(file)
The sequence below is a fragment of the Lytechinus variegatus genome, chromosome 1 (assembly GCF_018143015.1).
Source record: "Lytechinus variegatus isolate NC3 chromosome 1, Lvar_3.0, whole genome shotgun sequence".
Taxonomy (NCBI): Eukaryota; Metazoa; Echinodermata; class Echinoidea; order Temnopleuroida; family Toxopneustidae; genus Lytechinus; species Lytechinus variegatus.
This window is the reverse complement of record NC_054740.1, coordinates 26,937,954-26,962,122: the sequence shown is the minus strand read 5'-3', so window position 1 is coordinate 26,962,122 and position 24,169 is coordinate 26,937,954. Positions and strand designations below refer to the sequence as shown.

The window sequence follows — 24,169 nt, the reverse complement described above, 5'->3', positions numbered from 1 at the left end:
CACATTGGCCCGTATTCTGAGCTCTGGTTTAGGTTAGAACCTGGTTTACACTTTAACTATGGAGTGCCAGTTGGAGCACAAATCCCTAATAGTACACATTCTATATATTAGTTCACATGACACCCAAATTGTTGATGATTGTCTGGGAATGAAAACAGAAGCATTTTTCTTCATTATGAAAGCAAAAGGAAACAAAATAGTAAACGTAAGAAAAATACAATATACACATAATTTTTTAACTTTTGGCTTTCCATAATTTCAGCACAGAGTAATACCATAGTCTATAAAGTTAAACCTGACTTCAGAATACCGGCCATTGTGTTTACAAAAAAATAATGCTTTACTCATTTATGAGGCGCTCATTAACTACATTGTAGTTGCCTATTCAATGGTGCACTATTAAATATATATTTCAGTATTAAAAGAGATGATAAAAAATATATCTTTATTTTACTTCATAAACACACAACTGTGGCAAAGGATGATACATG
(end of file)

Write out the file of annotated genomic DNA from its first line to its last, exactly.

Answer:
The sequence below is a fragment of the Lytechinus variegatus genome, chromosome 1 (assembly GCF_018143015.1).
Source record: "Lytechinus variegatus isolate NC3 chromosome 1, Lvar_3.0, whole genome shotgun sequence".
Taxonomy (NCBI): Eukaryota; Metazoa; Echinodermata; class Echinoidea; order Temnopleuroida; family Toxopneustidae; genus Lytechinus; species Lytechinus variegatus.
This window is the reverse complement of record NC_054740.1, coordinates 26,937,954-26,962,122: the sequence shown is the minus strand read 5'-3', so window position 1 is coordinate 26,962,122 and position 24,169 is coordinate 26,937,954. Positions and strand designations below refer to the sequence as shown.

The window sequence follows — 24,169 nt, the reverse complement described above, 5'->3', positions numbered from 1 at the left end:
CACATTGGCCCGTATTCTGAGCTCTGGTTTAGGTTAGAACCTGGTTTACACTTTAACTATGGAGTGCCAGTTGGAGCACAAATCCCTAATAGTACACATTCTATATATTAGTTCACATGACACCCAAATTGTTGATGATTGTCTGGGAATGAAAACAGAAGCATTTTTCTTCATTATGAAAGCAAAAGGAAACAAAATAGTAAACGTAAGAAAAATACAATATACACATAATTTTTTAACTTTTGGCTTTCCATAATTTCAGCACAGAGTAATACCATAGTCTATAAAGTTAAACCTGACTTCAGAATACCGGCCATTGTGTTTACAAAAAAATAATGCTTTACTCATTTATGAGGCGCTCATTAACTACATTGTAGTTGCCTATTCAATGGTGCACTATTAAATATATATTTCAGTATTAAAAGAGATGATAAAAAATATATCTTTATTTTACTTCATAAACACACAACTGTGGCAAAGGATGATACATG